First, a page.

2015 | 2016 | 2017 | 2018 | 2019 | 2020 | 2021
The seminar is jointly sponsored by Temple and Penn. The organizers are Brian Rider and Atilla Yilmaz (Temple), and Jian Ding, Robin Pemantle and Xin Sun (Penn).
Talks are Tuesdays 3:30 - 4:30 pm and are held either in Wachman Hall (Temple) or David Rittenhouse Lab (Penn) as indicated below.
For a chronological listing of the talks, click the year above.
Fan Yang, UPenn
We consider a Hermitian random band matrix $H$ on the $d$-dimensional lattice of linear size $L$. Its entries are independent centered complex Gaussian random variables with variances $s_{xy}$, that are negligible if $|x-y|$ exceeds the band width $W$. In dimensions eight or higher, we prove that, as long as $W > L^\epsilon$ for a small constant $\epsilon>0$, with high probability, most bulk eigenvectors of $H$ are delocalized in the sense that their localization lengths are comparable to $L$. Moreover, we also prove a quantum diffusion result of this model in terms of the Green's function of $H$. Joint work with Horng-Tzer Yau and Jun Yin.
Jack Hanson, City College of NY, CUNY
In their study of percolation, physicists have proposed "scaling hypotheses" relating the behavior of the model in the critical ($p = p_c$) and subcritical ($p < p_c$) regimes. We show a version of such a scaling hypothesis for the one-arm probability $\pi(n;p)$ — the probability that the open cluster of the origin has Euclidean diameter at least $n$.
As a consequence of our analysis, we obtain the correct scaling of the lower tail of cluster volumes and the chemical (intrinsic) distances within clusters. We also show that the number of spanning clusters of a side-length $n$ box is tight on scale $n^{d-6}$. A new tool of our analysis is a sharp asymptotic for connectivity probabilities when paths are restricted to lie in half-spaces.
Jiaming Xia, UPenn
In this talk, I will first present the high-dimensional limit of the free energy associated with the inference problem of finite-rank matrix tensor products. We compare the limit with the solution to a certain Hamilton-Jacobi equation, following the recent approach by Jean-Christophe Mourrat. The motivation comes from the averaged free energy solving an approximate Hamilton-Jacobi equation. We consider two notions of solutions which are weak solutions and viscosity solutions. The two types of solutions require different treatments and each has its own advantages. At the end of this part, I will show an example of application of our results to a model with i.i.d. entries and symmetric interactions. If time permits, I will talk about the same problem but with a different model, namely, the multi-layer generalized linear model. I will mainly explain the iteration method as an important tool used in our proof. This is based on joint works with Hong-Bin Chen and J.-C. Mourrat, NYU.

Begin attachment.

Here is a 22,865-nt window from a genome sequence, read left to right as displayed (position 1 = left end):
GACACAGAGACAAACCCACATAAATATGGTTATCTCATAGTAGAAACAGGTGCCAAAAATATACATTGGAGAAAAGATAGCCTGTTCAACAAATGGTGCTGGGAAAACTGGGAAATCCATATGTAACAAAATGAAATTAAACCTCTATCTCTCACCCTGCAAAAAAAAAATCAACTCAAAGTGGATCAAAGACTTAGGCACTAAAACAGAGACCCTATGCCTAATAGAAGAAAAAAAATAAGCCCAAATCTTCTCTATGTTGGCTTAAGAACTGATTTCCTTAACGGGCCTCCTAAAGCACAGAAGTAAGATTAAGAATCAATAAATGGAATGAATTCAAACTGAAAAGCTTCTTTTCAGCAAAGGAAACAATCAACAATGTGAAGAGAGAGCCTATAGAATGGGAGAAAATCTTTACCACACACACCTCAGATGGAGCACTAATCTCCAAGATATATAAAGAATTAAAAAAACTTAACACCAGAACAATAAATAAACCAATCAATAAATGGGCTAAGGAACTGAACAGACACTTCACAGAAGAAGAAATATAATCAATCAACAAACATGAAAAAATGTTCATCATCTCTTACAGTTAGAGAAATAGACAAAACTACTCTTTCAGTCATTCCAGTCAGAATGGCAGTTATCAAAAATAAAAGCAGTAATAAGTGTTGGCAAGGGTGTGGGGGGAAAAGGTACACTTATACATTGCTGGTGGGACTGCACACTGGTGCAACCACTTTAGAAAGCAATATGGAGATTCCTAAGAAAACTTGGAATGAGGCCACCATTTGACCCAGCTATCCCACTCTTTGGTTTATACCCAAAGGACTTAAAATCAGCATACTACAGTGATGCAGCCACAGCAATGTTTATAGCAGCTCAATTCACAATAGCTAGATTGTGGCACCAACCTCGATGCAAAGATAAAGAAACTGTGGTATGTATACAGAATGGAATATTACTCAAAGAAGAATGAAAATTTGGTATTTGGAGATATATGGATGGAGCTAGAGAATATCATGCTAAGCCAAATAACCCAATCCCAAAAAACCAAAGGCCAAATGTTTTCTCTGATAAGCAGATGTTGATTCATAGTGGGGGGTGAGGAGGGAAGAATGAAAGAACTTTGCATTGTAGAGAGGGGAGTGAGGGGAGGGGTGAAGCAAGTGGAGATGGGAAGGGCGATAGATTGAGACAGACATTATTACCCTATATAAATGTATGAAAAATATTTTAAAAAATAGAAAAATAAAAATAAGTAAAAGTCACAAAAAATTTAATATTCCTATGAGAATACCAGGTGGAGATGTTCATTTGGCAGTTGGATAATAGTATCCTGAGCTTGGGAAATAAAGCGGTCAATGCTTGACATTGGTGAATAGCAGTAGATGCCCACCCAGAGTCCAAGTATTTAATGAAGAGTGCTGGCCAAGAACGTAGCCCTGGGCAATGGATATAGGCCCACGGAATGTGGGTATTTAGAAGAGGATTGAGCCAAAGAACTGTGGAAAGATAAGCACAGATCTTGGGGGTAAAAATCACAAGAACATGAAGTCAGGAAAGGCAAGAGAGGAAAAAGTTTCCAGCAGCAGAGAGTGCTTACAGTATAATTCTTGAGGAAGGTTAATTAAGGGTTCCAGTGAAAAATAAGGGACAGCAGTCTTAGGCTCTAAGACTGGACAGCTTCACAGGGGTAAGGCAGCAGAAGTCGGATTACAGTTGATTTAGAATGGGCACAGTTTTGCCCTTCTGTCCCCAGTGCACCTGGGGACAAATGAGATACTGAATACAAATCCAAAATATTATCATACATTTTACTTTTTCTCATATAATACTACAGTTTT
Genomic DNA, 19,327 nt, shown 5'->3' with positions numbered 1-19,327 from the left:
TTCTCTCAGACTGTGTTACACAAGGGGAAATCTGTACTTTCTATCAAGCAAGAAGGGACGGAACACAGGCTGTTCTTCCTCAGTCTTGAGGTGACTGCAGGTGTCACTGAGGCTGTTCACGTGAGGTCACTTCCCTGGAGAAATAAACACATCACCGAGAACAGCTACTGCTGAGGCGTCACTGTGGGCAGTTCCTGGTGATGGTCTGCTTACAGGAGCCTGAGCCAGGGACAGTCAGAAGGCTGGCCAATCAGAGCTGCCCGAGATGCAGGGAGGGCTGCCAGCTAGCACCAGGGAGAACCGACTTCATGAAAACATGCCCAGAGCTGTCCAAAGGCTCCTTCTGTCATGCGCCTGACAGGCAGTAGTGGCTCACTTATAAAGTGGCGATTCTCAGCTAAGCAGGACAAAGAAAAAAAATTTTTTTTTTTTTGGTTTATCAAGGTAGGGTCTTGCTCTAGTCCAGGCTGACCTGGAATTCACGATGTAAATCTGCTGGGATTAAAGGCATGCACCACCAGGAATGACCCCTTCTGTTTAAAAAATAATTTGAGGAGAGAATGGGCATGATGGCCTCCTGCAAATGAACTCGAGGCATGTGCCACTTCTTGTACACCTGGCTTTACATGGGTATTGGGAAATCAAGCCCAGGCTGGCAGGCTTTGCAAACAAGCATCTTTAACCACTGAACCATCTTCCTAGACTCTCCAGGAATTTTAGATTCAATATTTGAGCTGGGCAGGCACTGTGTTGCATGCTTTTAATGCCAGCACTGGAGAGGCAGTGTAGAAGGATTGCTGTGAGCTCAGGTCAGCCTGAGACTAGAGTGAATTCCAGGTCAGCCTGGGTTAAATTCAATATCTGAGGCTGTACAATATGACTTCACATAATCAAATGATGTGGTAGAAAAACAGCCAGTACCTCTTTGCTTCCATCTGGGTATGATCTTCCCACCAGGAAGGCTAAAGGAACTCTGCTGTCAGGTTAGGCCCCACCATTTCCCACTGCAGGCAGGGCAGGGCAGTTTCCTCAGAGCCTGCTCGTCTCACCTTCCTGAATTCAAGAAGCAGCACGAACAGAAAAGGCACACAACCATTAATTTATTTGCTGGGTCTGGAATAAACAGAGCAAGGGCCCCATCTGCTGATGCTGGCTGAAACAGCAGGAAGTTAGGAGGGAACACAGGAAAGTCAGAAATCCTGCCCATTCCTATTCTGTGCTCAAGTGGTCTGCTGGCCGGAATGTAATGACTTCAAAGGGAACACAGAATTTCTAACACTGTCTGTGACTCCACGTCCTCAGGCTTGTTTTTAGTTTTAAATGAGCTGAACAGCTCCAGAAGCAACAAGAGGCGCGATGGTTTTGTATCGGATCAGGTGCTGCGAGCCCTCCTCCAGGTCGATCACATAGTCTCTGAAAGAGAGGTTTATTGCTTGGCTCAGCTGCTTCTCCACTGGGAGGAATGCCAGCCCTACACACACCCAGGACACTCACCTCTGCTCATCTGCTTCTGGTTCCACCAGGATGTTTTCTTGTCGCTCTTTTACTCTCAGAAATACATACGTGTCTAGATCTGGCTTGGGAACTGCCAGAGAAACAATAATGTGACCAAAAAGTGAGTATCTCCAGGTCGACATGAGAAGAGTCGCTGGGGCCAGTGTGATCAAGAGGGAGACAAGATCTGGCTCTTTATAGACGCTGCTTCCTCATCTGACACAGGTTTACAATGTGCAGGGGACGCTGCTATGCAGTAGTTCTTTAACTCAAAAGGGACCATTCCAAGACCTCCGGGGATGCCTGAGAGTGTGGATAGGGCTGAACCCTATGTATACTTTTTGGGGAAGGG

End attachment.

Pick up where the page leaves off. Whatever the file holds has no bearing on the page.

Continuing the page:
Minjae Park, MIT
Although lattice Yang-Mills theory on $\mathbb{Z}^d$ is easy to rigorously define, the construction of a satisfactory continuum theory on $\mathbb{R}^d$ is a major open problem when $d\ge 3$. Such a theory should assign a Wilson loop expectation to each suitable collection $\mathcal{L}$ of loops in $\mathbb{R}^d$. One classical approach is to try to represent this expectation as a sum over surfaces with boundary $\mathcal{L}$. There are some formal/heuristic ways to make sense of this notion, but they typically yield an ill-defined difference of infinities.
In this talk, we show how to make sense of Yang-Mills integrals as surface sums for $d=2$, where the continuum theory is already understood. We also obtain an alternative proof of the Makeenko-Migdal equation and a version of the Gross-Taylor expansion. Joint work with Joshua Pfeffer, Scott Sheffield, and Pu Yu.
David Renfrew, SUNY Binghamton
We consider the density of states of structured Hermitian random matrices with a variance profile. As the dimension tends to infinity the associated eigenvalue density can develop a singularity at the origin. The severity of this singularity depends on the relative positions of the zero submatrices. We provide a classification of all possible singularities and determine the exponent in the density blow-up.
Robert Hough, Stony Brook University
TBA
Guillaume Remy, Columbia University
TBA
Jonathon Peterson, Purdue University
TBA